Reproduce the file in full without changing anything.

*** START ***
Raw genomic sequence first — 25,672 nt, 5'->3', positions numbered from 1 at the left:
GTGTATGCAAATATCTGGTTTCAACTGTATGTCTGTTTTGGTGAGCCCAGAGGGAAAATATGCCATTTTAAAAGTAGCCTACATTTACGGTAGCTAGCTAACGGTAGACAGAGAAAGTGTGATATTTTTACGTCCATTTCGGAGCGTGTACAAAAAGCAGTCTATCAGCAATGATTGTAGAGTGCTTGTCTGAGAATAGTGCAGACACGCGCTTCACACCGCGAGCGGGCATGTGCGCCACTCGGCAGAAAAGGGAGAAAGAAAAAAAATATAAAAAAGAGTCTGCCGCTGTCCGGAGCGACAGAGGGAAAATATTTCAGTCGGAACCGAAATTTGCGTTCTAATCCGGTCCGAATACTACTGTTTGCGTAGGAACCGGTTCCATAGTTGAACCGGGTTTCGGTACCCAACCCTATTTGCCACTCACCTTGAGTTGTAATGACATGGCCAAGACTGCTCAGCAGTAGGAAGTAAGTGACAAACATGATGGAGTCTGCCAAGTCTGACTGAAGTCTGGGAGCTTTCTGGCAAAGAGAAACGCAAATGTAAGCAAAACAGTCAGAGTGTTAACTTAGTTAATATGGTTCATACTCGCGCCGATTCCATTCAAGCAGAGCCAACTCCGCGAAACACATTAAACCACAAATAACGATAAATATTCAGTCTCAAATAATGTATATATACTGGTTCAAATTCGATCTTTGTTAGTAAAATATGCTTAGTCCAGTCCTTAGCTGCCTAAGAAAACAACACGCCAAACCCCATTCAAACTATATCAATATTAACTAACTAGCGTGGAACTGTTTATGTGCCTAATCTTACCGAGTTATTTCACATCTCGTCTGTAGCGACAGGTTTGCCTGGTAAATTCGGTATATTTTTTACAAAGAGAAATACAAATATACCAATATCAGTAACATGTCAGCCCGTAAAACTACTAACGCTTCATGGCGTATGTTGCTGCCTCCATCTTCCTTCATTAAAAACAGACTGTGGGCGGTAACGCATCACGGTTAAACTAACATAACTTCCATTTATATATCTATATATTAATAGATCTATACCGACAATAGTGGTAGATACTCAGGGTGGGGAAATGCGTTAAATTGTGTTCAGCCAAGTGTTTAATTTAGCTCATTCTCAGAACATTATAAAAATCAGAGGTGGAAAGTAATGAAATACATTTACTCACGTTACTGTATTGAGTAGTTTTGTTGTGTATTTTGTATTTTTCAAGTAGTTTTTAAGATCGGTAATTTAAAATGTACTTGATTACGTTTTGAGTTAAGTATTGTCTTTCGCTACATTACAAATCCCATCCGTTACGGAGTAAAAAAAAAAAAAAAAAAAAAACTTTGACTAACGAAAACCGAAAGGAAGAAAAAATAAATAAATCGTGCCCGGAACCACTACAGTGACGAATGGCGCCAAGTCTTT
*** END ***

Raw genomic sequence first — 25,672 nt, 5'->3', positions numbered from 1 at the left:
GTGTATGCAAATATCTGGTTTCAACTGTATGTCTGTTTTGGTGAGCCCAGAGGGAAAATATGCCATTTTAAAAGTAGCCTACATTTACGGTAGCTAGCTAACGGTAGACAGAGAAAGTGTGATATTTTTACGTCCATTTCGGAGCGTGTACAAAAAGCAGTCTATCAGCAATGATTGTAGAGTGCTTGTCTGAGAATAGTGCAGACACGCGCTTCACACCGCGAGCGGGCATGTGCGCCACTCGGCAGAAAAGGGAGAAAGAAAAAAAATATAAAAAAGAGTCTGCCGCTGTCCGGAGCGACAGAGGGAAAATATTTCAGTCGGAACCGAAATTTGCGTTCTAATCCGGTCCGAATACTACTGTTTGCGTAGGAACCGGTTCCATAGTTGAACCGGGTTTCGGTACCCAACCCTATTTGCCACTCACCTTGAGTTGTAATGACATGGCCAAGACTGCTCAGCAGTAGGAAGTAAGTGACAAACATGATGGAGTCTGCCAAGTCTGACTGAAGTCTGGGAGCTTTCTGGCAAAGAGAAACGCAAATGTAAGCAAAACAGTCAGAGTGTTAACTTAGTTAATATGGTTCATACTCGCGCCGATTCCATTCAAGCAGAGCCAACTCCGCGAAACACATTAAACCACAAATAACGATAAATATTCAGTCTCAAATAATGTATATATACTGGTTCAAATTCGATCTTTGTTAGTAAAATATGCTTAGTCCAGTCCTTAGCTGCCTAAGAAAACAACACGCCAAACCCCATTCAAACTATATCAATATTAACTAACTAGCGTGGAACTGTTTATGTGCCTAATCTTACCGAGTTATTTCACATCTCGTCTGTAGCGACAGGTTTGCCTGGTAAATTCGGTATATTTTTTACAAAGAGAAATACAAATATACCAATATCAGTAACATGTCAGCCCGTAAAACTACTAACGCTTCATGGCGTATGTTGCTGCCTCCATCTTCCTTCATTAAAAACAGACTGTGGGCGGTAACGCATCACGGTTAAACTAACATAACTTCCATTTATATATCTATATATTAATAGATCTATACCGACAATAGTGGTAGATACTCAGGGTGGGGAAATGCGTTAAATTGTGTTCAGCCAAGTGTTTAATTTAGCTCATTCTCAGAACATTATAAAAATCAGAGGTGGAAAGTAATGAAATACATTTACTCACGTTACTGTATTGAGTAGTTTTGTTGTGTATTTTGTATTTTTCAAGTAGTTTTTAAGATCGGTAATTTAAAATGTACTTGATTACGTTTTGAGTTAAGTATTGTCTTTCGCTACATTACAAATCCCATCCGTTACGGAGTAAAAAAAAAAAAAAAAAAAAAACTTTGACTAACGAAAACCGAAAGGAAGAAAAAATAAATAAATCGTGCCCGGAACCACTACAGTGACGAATGGCGCCAAGTCTTT